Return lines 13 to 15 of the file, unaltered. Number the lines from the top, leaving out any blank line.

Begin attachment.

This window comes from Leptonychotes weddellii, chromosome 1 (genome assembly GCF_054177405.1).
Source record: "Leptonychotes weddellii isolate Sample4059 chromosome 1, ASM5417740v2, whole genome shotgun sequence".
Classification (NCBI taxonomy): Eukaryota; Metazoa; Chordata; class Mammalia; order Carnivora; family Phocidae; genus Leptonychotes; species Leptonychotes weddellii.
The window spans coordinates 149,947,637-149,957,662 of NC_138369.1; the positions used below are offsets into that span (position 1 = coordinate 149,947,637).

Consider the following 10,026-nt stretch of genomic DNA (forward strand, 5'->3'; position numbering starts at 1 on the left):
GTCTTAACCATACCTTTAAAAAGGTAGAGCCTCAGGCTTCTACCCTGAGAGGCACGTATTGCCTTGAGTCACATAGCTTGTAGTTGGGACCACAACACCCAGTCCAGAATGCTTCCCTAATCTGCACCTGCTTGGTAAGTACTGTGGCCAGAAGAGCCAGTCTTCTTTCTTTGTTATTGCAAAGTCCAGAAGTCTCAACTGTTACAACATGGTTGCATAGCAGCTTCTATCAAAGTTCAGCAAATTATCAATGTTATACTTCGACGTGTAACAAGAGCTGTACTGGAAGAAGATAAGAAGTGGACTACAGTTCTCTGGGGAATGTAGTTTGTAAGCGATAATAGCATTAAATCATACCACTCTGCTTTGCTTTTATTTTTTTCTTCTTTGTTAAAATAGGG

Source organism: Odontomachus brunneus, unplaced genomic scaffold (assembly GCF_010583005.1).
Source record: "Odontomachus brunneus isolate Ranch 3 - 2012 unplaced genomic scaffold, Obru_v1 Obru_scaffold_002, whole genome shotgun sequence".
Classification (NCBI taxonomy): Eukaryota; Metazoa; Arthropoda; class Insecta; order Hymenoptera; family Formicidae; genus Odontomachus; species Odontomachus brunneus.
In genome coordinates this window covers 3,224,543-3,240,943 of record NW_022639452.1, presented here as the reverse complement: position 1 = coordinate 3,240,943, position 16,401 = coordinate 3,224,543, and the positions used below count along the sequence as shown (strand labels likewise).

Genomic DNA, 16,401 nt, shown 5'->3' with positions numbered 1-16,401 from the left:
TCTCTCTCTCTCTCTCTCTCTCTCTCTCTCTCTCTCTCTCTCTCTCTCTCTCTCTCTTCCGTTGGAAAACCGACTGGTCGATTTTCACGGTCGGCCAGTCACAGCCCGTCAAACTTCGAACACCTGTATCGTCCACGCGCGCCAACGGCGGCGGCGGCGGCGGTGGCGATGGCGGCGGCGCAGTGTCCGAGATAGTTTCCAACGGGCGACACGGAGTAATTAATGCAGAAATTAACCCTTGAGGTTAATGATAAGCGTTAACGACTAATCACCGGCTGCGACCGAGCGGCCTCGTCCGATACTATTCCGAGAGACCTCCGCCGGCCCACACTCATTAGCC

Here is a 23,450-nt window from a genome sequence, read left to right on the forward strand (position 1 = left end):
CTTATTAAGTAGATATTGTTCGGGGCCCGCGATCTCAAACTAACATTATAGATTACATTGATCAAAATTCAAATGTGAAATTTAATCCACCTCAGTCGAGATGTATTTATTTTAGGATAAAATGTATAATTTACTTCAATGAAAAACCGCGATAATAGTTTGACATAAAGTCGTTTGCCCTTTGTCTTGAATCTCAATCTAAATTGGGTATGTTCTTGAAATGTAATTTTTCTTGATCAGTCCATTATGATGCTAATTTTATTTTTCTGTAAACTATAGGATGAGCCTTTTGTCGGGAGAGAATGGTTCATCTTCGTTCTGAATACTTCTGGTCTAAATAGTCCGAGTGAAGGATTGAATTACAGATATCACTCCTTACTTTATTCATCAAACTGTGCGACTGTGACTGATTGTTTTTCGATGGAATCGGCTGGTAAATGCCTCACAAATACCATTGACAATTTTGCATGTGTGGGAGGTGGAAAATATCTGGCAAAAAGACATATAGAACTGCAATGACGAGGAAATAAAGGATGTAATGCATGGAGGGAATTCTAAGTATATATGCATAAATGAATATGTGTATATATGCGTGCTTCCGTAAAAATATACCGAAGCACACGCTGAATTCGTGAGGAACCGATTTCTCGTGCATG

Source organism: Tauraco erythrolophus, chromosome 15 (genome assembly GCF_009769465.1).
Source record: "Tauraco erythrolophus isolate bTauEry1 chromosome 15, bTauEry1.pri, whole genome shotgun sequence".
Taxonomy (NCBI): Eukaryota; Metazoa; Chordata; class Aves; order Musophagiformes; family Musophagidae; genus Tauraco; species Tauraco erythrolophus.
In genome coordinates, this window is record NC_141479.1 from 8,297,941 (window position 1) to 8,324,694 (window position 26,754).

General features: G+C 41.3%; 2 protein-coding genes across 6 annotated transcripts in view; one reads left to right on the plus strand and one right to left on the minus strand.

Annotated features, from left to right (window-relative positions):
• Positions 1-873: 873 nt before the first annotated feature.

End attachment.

Here is a 23,450-nt window from a genome sequence, read left to right on the forward strand (position 1 = left end):
CTTATTAAGTAGATATTGTTCGGGGCCCGCGATCTCAAACTAACATTATAGATTACATTGATCAAAATTCAAATGTGAAATTTAATCCACCTCAGTCGAGATGTATTTATTTTAGGATAAAATGTATAATTTACTTCAATGAAAAACCGCGATAATAGTTTGACATAAAGTCGTTTGCCCTTTGTCTTGAATCTCAATCTAAATTGGGTATGTTCTTGAAATGTAATTTTTCTTGATCAGTCCATTATGATGCTAATTTTATTTTTCTGTAAACTATAGGATGAGCCTTTTGTCGGGAGAGAATGGTTCATCTTCGTTCTGAATACTTCTGGTCTAAATAGTCCGAGTGAAGGATTGAATTACAGATATCACTCCTTACTTTATTCATCAAACTGTGCGACTGTGACTGATTGTTTTTCGATGGAATCGGCTGGTAAATGCCTCACAAATACCATTGACAATTTTGCATGTGTGGGAGGTGGAAAATATCTGGCAAAAAGACATATAGAACTGCAATGACGAGGAAATAAAGGATGTAATGCATGGAGGGAATTCTAAGTATATATGCATAAATGAATATGTGTATATATGCGTGCTTCCGTAAAAATATACCGAAGCACACGCTGAATTCGTGAGGAACCGATTTCTCGTGCATG

Source organism: Tauraco erythrolophus, chromosome 15 (genome assembly GCF_009769465.1).